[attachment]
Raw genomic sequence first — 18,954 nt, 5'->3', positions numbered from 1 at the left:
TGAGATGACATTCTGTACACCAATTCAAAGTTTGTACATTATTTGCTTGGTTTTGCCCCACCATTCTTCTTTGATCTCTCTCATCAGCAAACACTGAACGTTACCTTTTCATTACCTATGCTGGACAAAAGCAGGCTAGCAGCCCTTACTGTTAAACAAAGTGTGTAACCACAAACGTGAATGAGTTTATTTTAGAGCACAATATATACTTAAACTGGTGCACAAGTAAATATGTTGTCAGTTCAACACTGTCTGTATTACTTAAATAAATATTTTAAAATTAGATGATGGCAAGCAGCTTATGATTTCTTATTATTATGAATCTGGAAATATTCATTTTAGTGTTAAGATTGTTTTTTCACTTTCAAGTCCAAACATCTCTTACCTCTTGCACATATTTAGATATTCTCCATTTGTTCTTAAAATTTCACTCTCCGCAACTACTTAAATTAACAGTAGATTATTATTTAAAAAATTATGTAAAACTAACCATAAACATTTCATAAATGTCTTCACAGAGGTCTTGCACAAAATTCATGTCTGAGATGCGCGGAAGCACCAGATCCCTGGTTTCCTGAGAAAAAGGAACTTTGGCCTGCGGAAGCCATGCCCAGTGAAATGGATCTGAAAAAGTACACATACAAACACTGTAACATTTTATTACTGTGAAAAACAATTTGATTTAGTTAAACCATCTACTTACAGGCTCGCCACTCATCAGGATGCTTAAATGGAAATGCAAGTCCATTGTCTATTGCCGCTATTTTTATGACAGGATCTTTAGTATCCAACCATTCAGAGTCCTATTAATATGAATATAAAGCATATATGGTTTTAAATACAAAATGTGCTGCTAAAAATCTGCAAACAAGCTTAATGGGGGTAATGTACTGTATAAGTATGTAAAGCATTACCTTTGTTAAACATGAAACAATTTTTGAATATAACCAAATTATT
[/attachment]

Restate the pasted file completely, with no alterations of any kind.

Raw genomic sequence first — 18,954 nt, 5'->3', positions numbered from 1 at the left:
TGAGATGACATTCTGTACACCAATTCAAAGTTTGTACATTATTTGCTTGGTTTTGCCCCACCATTCTTCTTTGATCTCTCTCATCAGCAAACACTGAACGTTACCTTTTCATTACCTATGCTGGACAAAAGCAGGCTAGCAGCCCTTACTGTTAAACAAAGTGTGTAACCACAAACGTGAATGAGTTTATTTTAGAGCACAATATATACTTAAACTGGTGCACAAGTAAATATGTTGTCAGTTCAACACTGTCTGTATTACTTAAATAAATATTTTAAAATTAGATGATGGCAAGCAGCTTATGATTTCTTATTATTATGAATCTGGAAATATTCATTTTAGTGTTAAGATTGTTTTTTCACTTTCAAGTCCAAACATCTCTTACCTCTTGCACATATTTAGATATTCTCCATTTGTTCTTAAAATTTCACTCTCCGCAACTACTTAAATTAACAGTAGATTATTATTTAAAAAATTATGTAAAACTAACCATAAACATTTCATAAATGTCTTCACAGAGGTCTTGCACAAAATTCATGTCTGAGATGCGCGGAAGCACCAGATCCCTGGTTTCCTGAGAAAAAGGAACTTTGGCCTGCGGAAGCCATGCCCAGTGAAATGGATCTGAAAAAGTACACATACAAACACTGTAACATTTTATTACTGTGAAAAACAATTTGATTTAGTTAAACCATCTACTTACAGGCTCGCCACTCATCAGGATGCTTAAATGGAAATGCAAGTCCATTGTCTATTGCCGCTATTTTTATGACAGGATCTTTAGTATCCAACCATTCAGAGTCCTATTAATATGAATATAAAGCATATATGGTTTTAAATACAAAATGTGCTGCTAAAAATCTGCAAACAAGCTTAATGGGGGTAATGTACTGTATAAGTATGTAAAGCATTACCTTTGTTAAACATGAAACAATTTTTGAATATAACCAAATTATT